An ancient definition of architecture suggests that three terms best pertain: Commodity (convenient, functional, useful), Firmness (lasting, robust, sturdy, resilient) and Delight (attractive, beautiful, harmonious, graceful). Though this characterization of the art of building has been with us since the 1st century BCE, it has proven to be extraordinarily durable. Its author, Marcus Vitruvius Pollio … Continue reading “That’s not writing, that’s just typing.”
Peshwar, Pakistan. Baltimore. Shibam, Yemen. Iftar in Yogyakarta, Indonesia. Image by Ulet Ifansasti for the NYT. Hutong in Beijing. Image for the NYT. NYC. Image by Niko Kallianiotis. Manila Slums. Rochester, NY. Photo for the D&C. Lagos, Nigeria, image by Edward Burtynsky. Kabul, image by Jim Huylebroek for the NYT. Image by Niko Kallianiotis. Cape … Continue reading Which “We” Are Really All In This Together?
Rochester's public realm: reclaimed during a pandemic. Image by Maria Furgiuele And Chicago's, in Ravenswood. Image by Jim Peters In the end, my years-long campaign to alter the presence of the automobile in our cities has always had two underlying and perhaps not very well hidden objectives. First has been a desire to reclaim and … Continue reading The Public Realm Reclaimed – At Last
As I have endlessly noted here, our city of Rochester adopted the scorched earth policy for automobility at an early moment: streetcars removed in 1941, subway demolished in 1956, expressways as our emerald necklace in the 1950s, a mid-century Inner Loop that strangled our central city, demolition of everything possible downtown in favor of parking, … Continue reading Rearranging the Grid
Where do I walk? Why do I have to walk in the aisles with the cars? Why are there so few trees? What was here before? I can’t find my car. Why did this place flood? Seems like a long walk to the store. Do you think it’s safe at night? Doesn’t anyone park here … Continue reading Wish You Were Here?
Recently I have found myself considering an unusual and interesting housing type, one which must exist in other places but has a special character and presence here in Rochester. Here is an example: This is a double house, or duplex house. It looks like a large single-family home, but it is actually two units. We … Continue reading Make Mine a Double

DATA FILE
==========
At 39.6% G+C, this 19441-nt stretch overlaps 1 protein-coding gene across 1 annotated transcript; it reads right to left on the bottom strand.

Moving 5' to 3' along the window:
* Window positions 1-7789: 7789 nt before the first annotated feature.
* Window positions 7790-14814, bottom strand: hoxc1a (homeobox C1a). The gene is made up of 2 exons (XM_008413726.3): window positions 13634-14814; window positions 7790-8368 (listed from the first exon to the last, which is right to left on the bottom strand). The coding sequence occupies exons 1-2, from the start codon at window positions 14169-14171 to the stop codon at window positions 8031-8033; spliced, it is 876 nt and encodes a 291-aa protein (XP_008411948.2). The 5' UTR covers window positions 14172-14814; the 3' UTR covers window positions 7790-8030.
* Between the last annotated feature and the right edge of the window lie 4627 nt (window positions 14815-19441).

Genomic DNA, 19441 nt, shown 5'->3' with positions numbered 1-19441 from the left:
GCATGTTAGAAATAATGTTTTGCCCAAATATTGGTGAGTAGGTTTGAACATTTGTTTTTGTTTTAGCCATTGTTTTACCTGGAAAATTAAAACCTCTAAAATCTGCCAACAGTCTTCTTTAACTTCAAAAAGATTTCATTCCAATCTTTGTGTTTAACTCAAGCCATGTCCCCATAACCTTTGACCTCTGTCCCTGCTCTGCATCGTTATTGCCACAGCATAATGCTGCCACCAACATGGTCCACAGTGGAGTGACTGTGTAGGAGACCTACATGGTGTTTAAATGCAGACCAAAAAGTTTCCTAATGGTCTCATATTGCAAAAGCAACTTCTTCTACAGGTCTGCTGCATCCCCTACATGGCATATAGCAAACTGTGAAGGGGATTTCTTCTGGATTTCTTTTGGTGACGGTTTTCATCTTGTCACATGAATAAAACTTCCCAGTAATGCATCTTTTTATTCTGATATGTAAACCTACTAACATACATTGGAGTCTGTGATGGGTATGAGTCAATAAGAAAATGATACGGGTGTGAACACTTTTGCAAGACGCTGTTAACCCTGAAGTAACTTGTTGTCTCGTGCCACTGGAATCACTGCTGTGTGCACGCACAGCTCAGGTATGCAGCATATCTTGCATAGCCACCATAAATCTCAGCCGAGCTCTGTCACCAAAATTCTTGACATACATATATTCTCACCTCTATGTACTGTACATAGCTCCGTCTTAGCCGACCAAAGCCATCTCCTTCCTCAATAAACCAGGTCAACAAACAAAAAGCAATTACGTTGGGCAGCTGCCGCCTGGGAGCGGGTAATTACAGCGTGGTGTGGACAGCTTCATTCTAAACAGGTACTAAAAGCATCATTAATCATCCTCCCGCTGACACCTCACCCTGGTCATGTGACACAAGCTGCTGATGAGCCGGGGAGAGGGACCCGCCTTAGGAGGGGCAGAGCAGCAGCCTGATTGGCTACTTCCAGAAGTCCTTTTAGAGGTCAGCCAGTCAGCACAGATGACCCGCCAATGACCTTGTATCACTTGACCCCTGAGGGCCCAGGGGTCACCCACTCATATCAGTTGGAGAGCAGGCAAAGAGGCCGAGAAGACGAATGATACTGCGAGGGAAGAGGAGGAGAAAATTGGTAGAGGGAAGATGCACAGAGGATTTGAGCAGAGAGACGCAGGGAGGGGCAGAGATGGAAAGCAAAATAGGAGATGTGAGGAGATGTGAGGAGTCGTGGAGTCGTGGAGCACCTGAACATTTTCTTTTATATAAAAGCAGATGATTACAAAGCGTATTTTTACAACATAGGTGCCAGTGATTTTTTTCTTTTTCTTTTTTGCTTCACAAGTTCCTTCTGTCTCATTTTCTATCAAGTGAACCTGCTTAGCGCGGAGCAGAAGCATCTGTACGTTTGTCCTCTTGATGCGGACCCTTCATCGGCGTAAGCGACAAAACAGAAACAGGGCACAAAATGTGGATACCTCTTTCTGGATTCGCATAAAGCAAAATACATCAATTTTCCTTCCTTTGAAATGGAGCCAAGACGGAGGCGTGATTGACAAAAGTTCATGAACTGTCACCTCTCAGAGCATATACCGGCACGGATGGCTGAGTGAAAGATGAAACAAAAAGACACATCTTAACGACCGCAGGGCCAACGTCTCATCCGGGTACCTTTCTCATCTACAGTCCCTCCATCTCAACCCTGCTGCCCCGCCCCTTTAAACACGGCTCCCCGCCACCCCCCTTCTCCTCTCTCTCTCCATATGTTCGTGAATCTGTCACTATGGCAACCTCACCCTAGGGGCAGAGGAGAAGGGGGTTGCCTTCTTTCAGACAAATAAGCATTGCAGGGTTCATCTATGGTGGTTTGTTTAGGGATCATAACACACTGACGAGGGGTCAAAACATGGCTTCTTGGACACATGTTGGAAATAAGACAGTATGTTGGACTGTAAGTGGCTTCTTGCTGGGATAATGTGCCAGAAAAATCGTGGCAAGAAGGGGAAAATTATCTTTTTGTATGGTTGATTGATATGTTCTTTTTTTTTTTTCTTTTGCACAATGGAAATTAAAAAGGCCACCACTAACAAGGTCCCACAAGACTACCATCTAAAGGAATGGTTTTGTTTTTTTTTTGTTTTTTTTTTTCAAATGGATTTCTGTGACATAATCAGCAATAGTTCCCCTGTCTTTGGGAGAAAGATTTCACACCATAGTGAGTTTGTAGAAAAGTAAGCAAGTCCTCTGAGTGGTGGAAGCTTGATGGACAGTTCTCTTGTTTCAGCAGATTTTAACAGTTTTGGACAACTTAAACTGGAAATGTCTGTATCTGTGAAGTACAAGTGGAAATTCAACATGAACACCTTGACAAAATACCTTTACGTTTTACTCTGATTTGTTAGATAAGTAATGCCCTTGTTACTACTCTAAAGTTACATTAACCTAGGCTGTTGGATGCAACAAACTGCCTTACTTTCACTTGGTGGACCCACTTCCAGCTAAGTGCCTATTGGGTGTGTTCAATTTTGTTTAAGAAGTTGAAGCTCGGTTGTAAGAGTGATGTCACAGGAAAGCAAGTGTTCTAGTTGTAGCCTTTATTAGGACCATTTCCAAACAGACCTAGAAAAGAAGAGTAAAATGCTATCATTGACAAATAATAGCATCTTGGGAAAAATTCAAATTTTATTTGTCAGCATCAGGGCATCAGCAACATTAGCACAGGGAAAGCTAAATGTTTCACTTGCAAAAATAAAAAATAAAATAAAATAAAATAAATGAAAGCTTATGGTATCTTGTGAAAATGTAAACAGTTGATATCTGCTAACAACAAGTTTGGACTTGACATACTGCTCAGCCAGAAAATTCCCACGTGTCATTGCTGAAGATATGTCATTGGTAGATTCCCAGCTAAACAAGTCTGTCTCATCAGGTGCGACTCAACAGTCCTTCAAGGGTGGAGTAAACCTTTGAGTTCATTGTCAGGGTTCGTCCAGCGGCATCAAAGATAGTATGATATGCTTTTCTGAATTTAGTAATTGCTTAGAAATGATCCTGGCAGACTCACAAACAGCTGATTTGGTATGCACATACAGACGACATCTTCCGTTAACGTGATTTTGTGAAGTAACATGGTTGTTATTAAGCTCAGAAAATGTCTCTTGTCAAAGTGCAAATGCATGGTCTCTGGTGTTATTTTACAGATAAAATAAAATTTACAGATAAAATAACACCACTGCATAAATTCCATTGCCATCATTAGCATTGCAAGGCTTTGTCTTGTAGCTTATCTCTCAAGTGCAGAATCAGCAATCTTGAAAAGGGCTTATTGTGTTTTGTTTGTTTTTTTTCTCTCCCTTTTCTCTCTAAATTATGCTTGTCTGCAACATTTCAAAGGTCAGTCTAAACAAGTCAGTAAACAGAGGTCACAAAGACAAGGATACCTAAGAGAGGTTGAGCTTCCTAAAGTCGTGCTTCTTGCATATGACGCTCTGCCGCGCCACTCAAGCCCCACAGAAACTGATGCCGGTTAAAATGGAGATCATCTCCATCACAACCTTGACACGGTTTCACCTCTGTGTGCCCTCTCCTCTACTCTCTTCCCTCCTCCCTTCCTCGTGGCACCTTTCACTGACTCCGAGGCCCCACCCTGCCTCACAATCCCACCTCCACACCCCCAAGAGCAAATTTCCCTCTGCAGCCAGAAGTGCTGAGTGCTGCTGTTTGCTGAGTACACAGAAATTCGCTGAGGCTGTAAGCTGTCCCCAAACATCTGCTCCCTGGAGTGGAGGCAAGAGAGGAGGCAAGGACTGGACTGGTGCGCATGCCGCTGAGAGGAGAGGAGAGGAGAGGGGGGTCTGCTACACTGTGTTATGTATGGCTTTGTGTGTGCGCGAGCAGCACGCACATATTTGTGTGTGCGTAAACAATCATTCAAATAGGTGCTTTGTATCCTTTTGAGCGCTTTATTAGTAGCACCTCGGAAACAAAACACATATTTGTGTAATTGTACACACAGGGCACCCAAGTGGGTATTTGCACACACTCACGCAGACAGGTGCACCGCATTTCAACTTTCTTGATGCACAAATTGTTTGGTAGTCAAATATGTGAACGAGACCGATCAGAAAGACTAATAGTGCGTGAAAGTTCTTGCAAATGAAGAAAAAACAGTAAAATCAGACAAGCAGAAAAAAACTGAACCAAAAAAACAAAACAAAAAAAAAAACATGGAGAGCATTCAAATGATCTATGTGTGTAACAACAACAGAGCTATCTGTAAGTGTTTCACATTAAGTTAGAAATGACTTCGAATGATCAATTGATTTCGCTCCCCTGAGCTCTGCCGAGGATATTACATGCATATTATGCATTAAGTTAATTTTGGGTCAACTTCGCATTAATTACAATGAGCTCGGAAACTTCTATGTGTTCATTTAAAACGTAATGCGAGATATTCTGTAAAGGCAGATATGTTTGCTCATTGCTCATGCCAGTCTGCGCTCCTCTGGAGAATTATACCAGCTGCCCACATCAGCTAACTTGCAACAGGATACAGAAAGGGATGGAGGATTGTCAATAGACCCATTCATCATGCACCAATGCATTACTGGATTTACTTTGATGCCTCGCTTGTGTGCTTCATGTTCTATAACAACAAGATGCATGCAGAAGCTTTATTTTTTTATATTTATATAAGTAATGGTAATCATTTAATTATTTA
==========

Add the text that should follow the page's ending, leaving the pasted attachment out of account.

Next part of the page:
We are all now well schooled in the notion that Portland, Oregon is the model of current 21st century urbanism in America. Portland, at sunrise. It is a city known for its excellent transportation infrastructure, its many walkable neighborhoods, its tree lined streets, great parks, lovely historic resources, and the liberal and open culture that … Continue reading Portland: Can there be a detour ahead?
I have just finished reading Dan Albert’s wonderful history of the car, entitled “Are We There Yet: The American Automobile Past, Present, and Driverless.” I recommend that you spend some time with this excellent work of social, technological and cultural history. As I read, I was struck by two significant facts. First: car makers make … Continue reading We Aren’t There Yet
Here in our city, we live on a street that is a prime conduit for zooming rush-hour traffic attempting to avoid congestion. The phenomenon is called rat running, and we have some pretty fast rats. We yell at the drivers, we write letters to the City, we try to organize our neighbors, but the street … Continue reading Rat Running, City Streets and the Urban Grid
Xi'an, China. Most of us live inside the gravitational pull of cities. Today, 54 percent of the world’s population resides in urban areas. In 1950, 30 per cent of the world’s population was urban, and by 2050, 66 percent of the world’s population is projected to be urban. Presently, the most urbanized regions include Northern … Continue reading A Better Life in the City – the Endless Search for Urban Excellence